The longest set in Olympic history was played at Wimbledon Tuesday after Jo-Wilfried Tsonga of France bested Canada's Milos Raonic in just under four hours. Tsonga managed to defeat Raonic 6-3, 3-6, 25-23 in the second round, AP reports. The previous record was held by Fernando Gonzalez, who beat Taylor Dent 16-14 in the third set, clinching the bronze.
Venezuela has become a full member of Mercosur, six years after first applying to join the South American trading bloc. President Hugo Chavez went to Brazil for the ceremony. "We have waited for this day for many years. This is our path, it is our project, a South American union," he said. Venezuela's inclusion was made possible after the temporary suspension of Paraguay in June. The list of full members of the organization also includes Argentina, Brazil, and Uruguay.
The US State Department has named Iran and al-Qaeda as the main terrorist threats to the United States and the world in an annual report submitted to Congress. The report said that beyond al-Qaeda and its affiliates, Iran was the primary sponsor of global terrorism. The report also accused Iran of undermining international efforts to “spread democracy,” threatening regional stability in the Middle East, continued efforts to undermine the security situation in Iraq, and supplying arms to Palestinian militants and the militant wing of Lebanese political party Hezbollah. The report comes as US lawmakers finalize the latest package of sanctions against Iran's energy and shipping sectors.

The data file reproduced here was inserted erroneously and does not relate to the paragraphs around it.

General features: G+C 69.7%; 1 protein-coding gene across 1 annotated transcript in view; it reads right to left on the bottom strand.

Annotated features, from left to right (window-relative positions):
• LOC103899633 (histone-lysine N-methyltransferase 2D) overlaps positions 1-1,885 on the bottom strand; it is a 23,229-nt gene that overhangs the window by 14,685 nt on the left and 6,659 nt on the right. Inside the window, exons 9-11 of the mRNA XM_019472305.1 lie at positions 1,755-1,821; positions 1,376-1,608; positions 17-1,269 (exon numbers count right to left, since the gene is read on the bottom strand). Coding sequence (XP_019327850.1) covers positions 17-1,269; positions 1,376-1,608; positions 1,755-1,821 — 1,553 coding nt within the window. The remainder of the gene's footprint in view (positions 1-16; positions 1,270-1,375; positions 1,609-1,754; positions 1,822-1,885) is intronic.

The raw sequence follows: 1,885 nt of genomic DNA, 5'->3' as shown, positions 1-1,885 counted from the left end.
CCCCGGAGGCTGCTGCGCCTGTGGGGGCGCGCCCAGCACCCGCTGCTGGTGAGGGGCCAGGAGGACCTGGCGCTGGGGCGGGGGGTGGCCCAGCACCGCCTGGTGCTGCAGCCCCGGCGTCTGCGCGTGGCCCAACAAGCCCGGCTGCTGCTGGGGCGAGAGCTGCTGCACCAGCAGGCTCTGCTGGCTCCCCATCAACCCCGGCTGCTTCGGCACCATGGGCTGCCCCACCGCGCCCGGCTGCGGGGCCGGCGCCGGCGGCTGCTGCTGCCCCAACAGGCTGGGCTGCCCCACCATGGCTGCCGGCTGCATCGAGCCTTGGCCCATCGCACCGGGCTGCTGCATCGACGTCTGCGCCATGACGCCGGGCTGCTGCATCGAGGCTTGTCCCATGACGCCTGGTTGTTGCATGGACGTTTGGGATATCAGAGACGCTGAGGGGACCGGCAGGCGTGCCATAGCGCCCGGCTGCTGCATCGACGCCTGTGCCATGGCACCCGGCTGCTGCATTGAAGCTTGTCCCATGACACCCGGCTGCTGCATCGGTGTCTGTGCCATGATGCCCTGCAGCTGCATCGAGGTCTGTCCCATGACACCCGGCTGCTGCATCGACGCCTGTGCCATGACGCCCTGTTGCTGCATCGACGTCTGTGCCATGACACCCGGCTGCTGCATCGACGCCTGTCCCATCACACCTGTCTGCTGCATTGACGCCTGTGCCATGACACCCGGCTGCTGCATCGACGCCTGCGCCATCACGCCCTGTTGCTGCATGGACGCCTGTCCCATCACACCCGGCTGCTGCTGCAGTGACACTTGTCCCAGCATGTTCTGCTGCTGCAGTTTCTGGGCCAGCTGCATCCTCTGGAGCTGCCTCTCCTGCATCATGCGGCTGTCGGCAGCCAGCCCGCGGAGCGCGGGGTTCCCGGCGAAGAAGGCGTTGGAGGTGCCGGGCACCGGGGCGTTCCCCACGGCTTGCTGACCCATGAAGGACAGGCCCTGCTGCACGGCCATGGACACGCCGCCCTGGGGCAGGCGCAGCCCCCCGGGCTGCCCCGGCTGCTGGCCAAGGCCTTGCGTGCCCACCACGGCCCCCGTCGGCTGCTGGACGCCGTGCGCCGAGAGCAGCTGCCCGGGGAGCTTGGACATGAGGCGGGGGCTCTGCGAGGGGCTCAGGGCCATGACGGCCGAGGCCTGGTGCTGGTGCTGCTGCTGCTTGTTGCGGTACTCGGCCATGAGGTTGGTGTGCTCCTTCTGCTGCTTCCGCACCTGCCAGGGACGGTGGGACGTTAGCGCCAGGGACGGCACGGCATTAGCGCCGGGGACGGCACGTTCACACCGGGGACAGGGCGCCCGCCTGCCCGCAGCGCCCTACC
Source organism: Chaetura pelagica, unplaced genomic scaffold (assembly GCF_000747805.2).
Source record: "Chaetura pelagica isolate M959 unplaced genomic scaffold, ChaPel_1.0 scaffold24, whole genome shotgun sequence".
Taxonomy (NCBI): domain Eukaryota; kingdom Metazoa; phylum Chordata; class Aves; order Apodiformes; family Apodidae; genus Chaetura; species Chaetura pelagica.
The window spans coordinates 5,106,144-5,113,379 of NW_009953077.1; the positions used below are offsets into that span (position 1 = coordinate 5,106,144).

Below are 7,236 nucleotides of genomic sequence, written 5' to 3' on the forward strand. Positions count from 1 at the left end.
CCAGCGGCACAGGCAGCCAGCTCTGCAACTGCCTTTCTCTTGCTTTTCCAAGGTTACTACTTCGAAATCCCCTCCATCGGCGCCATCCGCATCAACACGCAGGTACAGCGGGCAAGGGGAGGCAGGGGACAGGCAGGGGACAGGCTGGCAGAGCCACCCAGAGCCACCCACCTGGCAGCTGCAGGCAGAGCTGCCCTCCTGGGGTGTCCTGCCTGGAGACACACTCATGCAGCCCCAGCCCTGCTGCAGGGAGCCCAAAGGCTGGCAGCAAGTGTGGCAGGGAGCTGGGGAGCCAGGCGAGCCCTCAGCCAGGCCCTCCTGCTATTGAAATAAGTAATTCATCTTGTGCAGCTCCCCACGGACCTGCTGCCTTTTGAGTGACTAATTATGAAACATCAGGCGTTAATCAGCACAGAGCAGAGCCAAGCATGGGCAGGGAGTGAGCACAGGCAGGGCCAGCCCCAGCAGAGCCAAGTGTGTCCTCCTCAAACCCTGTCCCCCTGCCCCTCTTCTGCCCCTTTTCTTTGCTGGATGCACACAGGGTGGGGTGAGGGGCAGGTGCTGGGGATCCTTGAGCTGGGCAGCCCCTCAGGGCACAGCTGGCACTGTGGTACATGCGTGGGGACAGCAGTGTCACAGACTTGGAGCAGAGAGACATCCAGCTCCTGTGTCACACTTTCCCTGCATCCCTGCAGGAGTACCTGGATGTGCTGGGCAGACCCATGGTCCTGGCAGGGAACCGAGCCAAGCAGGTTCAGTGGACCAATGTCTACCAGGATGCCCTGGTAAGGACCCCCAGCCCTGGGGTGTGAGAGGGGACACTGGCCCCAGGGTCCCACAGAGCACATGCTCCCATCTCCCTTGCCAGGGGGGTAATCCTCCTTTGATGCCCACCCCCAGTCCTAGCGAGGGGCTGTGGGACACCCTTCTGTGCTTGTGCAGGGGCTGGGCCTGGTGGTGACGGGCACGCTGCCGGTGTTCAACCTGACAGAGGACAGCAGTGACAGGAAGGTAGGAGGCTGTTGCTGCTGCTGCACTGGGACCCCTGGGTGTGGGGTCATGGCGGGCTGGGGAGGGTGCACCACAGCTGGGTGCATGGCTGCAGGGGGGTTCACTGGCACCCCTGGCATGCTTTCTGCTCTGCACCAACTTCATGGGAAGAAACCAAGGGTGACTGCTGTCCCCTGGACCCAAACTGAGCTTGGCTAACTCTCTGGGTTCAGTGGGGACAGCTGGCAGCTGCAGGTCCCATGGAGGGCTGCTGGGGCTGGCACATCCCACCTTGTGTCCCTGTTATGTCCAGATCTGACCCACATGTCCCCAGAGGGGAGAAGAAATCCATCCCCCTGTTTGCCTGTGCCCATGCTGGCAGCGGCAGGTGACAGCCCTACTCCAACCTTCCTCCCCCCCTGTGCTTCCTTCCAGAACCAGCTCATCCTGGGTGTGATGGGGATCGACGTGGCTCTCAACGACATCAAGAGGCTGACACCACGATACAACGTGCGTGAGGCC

US President Barack Obama has announced a new round of sanctions against Iran. They will target Tehran's energy sales and financial transactions, affecting some Chinese and Iraqi banks accused of cooperating with Iran. The measure aims to curb the country's nuclear ambitions, Obama explained. "If the Iranian government continues its defiance, there should be no doubt that the United States and our partners will continue to impose increasing consequences," he said in a statement.
A new draft resolution on Syria created by Saudi Arabia and backed by Western countries is to be put to a vote at the upcoming United Nations General Assembly on Thursday, Itar-Tass reports, citing anonymous UN sources. Saudi Arabia, Qatar and a number of other countries are pushing for the document, which will bar Damascus from using heavy weapons. General Assembly resolutions, however, are of an advisory nature and thus not legally binding, unlike resolutions passed by the Security Council.
Members from Germany’s major opposition parties have harshly condemned Berlin’s plans to sell up to 200 Leopard tanks to Qatar’s Ministry of Defense. The lawmakers said the decision shows German Chancellor Angela Merkel’s “moral bankruptcy” and the country’s support for dictators in the Arab world. German arms manufacturers have long lobbied the government to reconsider “blacklisted” countries in which weapons cannot be exported.